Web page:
c. What if controlled practice works simply because it bolsters students’ confidence? This is especially true at A1/A2.
      So, yes, there are a lot unanswered / unexamined questions surrounding the role of skill-getting / skill using activities. And to complicate matters even further, I think we need to look at the grammar – lexis continuum. Let me explain.
      If we assume that controlled oral practice helps students commit the new language to memory, surely it has a role to play in the teaching of lexical chunks, which must be learned, remembered and retrieved as naturally and quickly as possible? In other words, while, as you said, drilling or not drilling “wish + had + past participle”, at the end of the day, might not matter all that much in terms of final performance, maybe sentences like “How long does it take to get there?” or “No matter how hard I try, I can’t…” are a whole different story. Maybe – and that’s something I’m growing increasingly convinced of – it’s functional / formulaic language that needs the most drilling.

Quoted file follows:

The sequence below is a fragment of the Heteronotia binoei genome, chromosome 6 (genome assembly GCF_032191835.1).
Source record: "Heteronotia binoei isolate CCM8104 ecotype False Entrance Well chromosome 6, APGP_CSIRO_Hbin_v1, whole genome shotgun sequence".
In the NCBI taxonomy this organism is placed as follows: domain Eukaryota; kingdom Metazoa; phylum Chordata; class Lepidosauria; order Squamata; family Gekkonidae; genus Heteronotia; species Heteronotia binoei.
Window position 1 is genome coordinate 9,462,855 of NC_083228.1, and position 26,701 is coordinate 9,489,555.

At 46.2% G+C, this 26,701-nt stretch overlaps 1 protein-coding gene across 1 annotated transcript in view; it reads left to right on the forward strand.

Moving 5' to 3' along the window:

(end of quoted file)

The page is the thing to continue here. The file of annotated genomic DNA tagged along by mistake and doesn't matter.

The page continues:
Marek, google “strong interface weak interface position + controlled practice” for some fascinating reading on some of the issues I’ve addressed here.
      Um abraço!
      Obrigado por ter escrito.

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  7. Another interesting and thought-provoking post, Luiz.
    I know your post was about teaching and not testing, but here we go: what is your opinion on gap-fill exercises when we test language, specifically when we test form? It seems to me that even though sts might be able to complete a gap fill successfully in a test, the form is still not clear to them, as they can’t use it in other slightly less controlled contexts sometimes.